Defective suppressor cell function has been demonstrated in several diseases but has not been tested in familial Mediterranean fever (FMF). We tested the ability of concanavalin A-activated suppressor cells from one family with FMF to inhibit the proliferation of phytohaemagglutinin-stimulated responder cells from normal volunteers. Four FMF patients tested between acute attacks had a mean (± s.e.) per cent suppression (5 ± 2) which was significantly (P < 0.0005) less than an FMF patient tested during a spontaneous remission (47 ± 3), 10 healthy family members (41 ± 6) and eight normal volunteers (45 ± 4). Since FMF is inherited as an autosomal recessive disorder, deficient suppressor cell function is expressed in homozygotes between acute attack, but not in a homozygote in spontaneous remission, homozygotes who are phenotypically normal, nor heterozygotes. This suggests that the suppressor cell abnormality in this family is probably related to the pathogenesis of FMF rather than representing a genetic marker of FMF or non-specific depression by disease activity.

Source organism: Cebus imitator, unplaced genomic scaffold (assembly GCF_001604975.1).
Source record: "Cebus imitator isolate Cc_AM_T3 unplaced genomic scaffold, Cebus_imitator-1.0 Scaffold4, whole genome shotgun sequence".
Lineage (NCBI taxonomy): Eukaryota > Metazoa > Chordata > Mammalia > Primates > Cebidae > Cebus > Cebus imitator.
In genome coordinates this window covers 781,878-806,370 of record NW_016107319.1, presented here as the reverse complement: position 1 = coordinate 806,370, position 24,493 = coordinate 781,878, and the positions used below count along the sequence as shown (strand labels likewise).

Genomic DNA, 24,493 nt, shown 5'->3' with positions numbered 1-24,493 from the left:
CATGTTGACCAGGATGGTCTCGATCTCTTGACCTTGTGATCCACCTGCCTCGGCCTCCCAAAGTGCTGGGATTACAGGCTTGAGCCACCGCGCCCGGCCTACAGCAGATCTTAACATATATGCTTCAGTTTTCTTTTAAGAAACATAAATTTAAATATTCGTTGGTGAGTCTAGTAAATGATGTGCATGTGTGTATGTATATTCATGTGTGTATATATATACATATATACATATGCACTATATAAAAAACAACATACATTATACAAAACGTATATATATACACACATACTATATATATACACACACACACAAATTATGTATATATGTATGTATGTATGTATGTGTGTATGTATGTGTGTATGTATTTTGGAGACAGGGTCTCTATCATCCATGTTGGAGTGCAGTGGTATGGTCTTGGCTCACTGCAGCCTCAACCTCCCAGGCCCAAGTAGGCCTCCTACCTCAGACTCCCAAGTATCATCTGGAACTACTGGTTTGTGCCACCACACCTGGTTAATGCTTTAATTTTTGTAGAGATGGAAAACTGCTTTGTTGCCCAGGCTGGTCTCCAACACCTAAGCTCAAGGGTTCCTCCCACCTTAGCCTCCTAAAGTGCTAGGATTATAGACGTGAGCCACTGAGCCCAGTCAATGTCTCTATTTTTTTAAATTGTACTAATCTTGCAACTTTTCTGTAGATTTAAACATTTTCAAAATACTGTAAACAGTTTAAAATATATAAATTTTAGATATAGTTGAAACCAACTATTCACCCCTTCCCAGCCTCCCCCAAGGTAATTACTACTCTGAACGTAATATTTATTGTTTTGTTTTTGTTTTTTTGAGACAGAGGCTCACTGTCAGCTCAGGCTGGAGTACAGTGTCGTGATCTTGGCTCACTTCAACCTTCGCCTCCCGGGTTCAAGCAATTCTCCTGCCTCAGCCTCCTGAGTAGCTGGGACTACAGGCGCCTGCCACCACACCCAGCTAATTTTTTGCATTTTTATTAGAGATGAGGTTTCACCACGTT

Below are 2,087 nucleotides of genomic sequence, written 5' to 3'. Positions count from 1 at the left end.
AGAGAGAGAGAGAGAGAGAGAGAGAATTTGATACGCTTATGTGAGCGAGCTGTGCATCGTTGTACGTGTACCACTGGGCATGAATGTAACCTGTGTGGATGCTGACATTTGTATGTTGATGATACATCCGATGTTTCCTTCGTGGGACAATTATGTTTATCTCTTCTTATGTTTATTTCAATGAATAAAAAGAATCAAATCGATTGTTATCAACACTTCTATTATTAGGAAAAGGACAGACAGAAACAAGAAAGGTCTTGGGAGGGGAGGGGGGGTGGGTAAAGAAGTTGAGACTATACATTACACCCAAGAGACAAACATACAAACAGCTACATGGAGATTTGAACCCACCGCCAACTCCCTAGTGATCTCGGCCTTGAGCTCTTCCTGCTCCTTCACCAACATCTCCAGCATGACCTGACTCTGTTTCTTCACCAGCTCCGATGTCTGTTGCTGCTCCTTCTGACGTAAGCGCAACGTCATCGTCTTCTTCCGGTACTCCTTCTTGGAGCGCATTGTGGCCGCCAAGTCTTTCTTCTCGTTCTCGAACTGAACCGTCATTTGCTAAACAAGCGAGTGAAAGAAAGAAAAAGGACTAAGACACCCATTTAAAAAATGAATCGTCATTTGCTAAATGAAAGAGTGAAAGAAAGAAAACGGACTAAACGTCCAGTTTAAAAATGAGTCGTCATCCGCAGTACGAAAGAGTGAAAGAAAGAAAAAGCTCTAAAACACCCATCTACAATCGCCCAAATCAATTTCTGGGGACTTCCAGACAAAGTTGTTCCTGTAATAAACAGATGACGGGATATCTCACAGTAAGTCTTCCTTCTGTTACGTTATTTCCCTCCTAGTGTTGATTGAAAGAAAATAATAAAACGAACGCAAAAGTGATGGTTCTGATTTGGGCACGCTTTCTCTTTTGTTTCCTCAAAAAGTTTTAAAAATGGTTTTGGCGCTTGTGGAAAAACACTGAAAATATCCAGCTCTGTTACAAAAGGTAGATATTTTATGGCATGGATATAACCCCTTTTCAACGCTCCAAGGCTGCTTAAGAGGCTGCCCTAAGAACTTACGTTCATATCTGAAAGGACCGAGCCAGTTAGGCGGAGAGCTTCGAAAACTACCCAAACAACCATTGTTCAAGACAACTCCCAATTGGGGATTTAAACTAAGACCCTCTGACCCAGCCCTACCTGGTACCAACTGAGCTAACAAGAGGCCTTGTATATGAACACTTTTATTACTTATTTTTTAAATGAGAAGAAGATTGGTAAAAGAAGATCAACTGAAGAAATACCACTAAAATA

|Number of pages||5|
|Journal||Clinical and Experimental Immunology|
|State||Published - 1 Jan 1981|
ASJC Scopus subject areas
- Immunology and Allergy